So now as the time of our chase draws nearer, more forecast models have our timeframe in its integration period. This provides more solutions but also more confidence in a general target area.

Today we look at the 16/00Z GFS which seems to have settled on a scenario. Whether that scenario is right, well, time will tell.

Day 1 (May 19):

Somewhere near Salina, KS looks like the place to be. Moisture will be returning, there'll be a dryline for initiation, and 500 mb winds look good--great, in fact, if you consider that the area looks to be under the left exit region of the jet (enhancing large-scale lift).

Day 2:
This is a day where we'll have to make a crucial decision: north or south. It looks a lot to me like June 17, 2010, where there were two distinct tornado areas. The delineation was the core of the jet, which I neglected to watch throughout the day, much to my chagrin.

But all that aside, I think I like the southern target because everything else looks equal except for the moisture and therefore the instability. Something south of Oklahoma City.

Day 3:
This looks like a clear Oklahoma chase. (Great. Chaser convergence.) Tulsa or thereabouts.

Day 4:
We're getting way out there in time, now, so the confidence is lower. That being said, it looks like a reload day for the atmosphere, with short-wave ridging over the southern and central plains. Instability looks crazy, though, and if a mesoscale accident can happen, who knows? I'd target southern Kansas, somewhere southeast of Wichita.

Days 5 and 6:
I'll exclude the imagery here, but they look like central plains cyclone plays, either along the warm front or the dryline. Right now the low looks to be west of Omaha on day 5 and in southern Minnesota on day 6. After that, the GFS takes a wiper blade of a cold front across North America, effectively ending our chase.

Again, this is all if the GFS verifies, which is in doubt, seeing as how last week it was showing bad conditions for us now.

Whatever happens, I'm sure we'll catch some awesome storms and meet some great people!

Sunday, May 15, 2011

Model differences

The models seem to be settling on a scenario out to 6 days now, one that's favourable for our chase. However, at this time, I must state that the huge wildcard in the mix is moisture--that is, whether or not it'll be there in the abundance we seek.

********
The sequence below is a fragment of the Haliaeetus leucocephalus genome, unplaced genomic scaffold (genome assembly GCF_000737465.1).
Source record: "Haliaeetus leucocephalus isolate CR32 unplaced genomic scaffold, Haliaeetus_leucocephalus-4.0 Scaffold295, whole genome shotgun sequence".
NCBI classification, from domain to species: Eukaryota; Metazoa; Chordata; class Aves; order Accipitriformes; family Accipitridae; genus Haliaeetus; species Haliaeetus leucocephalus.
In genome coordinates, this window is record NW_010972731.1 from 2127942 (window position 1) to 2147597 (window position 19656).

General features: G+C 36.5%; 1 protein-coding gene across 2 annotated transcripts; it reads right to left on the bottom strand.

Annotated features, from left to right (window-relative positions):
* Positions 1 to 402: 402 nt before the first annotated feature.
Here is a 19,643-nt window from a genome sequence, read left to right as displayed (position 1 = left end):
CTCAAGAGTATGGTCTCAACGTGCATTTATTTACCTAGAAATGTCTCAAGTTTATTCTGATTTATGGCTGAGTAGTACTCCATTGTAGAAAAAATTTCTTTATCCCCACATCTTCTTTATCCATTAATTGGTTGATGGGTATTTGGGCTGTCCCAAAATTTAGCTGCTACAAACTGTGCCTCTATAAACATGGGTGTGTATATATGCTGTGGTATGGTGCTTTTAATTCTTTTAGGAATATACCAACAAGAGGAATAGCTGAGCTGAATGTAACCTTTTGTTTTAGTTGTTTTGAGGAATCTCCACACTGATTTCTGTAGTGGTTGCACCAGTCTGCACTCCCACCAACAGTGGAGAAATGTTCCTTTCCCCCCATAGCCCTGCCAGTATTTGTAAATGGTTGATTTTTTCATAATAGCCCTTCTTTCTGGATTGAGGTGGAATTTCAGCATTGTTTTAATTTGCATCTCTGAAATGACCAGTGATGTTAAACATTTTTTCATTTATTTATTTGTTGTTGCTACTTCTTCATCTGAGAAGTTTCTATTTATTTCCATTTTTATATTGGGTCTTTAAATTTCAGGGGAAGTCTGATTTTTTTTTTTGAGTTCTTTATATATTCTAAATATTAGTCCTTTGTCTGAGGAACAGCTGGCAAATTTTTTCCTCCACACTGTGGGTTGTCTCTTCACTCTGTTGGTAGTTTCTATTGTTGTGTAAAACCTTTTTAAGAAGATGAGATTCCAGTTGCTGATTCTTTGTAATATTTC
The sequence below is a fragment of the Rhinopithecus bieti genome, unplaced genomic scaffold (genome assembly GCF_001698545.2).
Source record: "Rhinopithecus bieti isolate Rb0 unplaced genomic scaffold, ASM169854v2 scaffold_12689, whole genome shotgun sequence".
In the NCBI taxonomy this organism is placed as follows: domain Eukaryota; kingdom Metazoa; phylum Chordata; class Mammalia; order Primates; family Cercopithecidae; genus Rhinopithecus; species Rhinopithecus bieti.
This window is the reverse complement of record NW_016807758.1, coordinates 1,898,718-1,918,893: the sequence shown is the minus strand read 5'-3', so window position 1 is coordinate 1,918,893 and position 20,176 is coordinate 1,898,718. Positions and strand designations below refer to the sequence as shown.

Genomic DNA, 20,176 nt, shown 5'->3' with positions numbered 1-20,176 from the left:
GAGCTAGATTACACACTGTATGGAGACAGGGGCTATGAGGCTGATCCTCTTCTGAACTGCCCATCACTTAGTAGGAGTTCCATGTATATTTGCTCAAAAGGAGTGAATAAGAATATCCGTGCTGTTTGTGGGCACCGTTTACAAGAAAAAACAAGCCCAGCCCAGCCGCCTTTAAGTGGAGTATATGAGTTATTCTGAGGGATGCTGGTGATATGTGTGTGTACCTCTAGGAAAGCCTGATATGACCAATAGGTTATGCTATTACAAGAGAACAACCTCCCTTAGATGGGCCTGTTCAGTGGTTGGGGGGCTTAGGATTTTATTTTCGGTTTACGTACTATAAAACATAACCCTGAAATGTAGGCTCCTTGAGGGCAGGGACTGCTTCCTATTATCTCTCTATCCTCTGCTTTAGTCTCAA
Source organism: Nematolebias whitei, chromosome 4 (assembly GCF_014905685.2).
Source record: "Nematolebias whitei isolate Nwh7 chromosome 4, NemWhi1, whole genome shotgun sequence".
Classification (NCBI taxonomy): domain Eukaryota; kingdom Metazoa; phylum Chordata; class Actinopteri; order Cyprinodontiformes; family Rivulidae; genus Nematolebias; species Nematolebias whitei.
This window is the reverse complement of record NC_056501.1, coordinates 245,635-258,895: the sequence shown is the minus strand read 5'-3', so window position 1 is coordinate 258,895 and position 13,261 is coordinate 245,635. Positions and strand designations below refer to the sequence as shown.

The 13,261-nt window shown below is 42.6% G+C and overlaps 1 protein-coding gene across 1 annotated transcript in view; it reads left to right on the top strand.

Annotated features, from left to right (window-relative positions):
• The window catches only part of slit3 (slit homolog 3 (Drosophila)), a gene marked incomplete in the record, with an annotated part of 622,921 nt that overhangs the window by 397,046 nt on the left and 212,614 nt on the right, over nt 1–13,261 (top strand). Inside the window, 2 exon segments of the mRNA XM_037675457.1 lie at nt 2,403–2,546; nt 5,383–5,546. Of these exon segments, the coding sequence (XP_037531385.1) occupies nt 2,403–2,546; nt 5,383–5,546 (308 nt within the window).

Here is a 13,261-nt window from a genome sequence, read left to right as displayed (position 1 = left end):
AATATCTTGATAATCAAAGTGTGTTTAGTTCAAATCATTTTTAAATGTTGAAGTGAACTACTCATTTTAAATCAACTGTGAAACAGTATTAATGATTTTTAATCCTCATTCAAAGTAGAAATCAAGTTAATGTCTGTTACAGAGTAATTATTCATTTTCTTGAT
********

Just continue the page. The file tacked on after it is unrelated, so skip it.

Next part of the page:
After 7 days, though, they start to diverge and in a pretty fundamental way, one that would make for vastly different outcomes of the latter part of our chase.

The difference is outlined best by these two 500 mb forecast charts, valid next Saturday evening. The first one is from the GFS and the second is from the ECMWF.

At first glance, they appear pretty similar, both having upper circulations near the coast of California and another near New York City. But in between, the difference is huge.

The GFS has a positively-tilted lead trough over north Texas and the upper midwest, followed by a sharp short-wave ridge over Arizona. On the other hand, the ECMWF has a negatively-tilted trough over the northern plains followed by weak short-wave ridging in advance of the next impulse to be ejected. The difference is that the GFS solution would mean a longer time between storms and likely less low-level moisture availability, whereas the ECMWF solution would mean more low-level moisture and a near-constant barrage of storms, perhaps with a one-day break.

Forecasters far and wide perceive that the ECMWF is the superior model to all others in the mid-range. I have no lazy way of knowing if this is accurate; however, I do know that the wishcaster in me hopes that this is the case.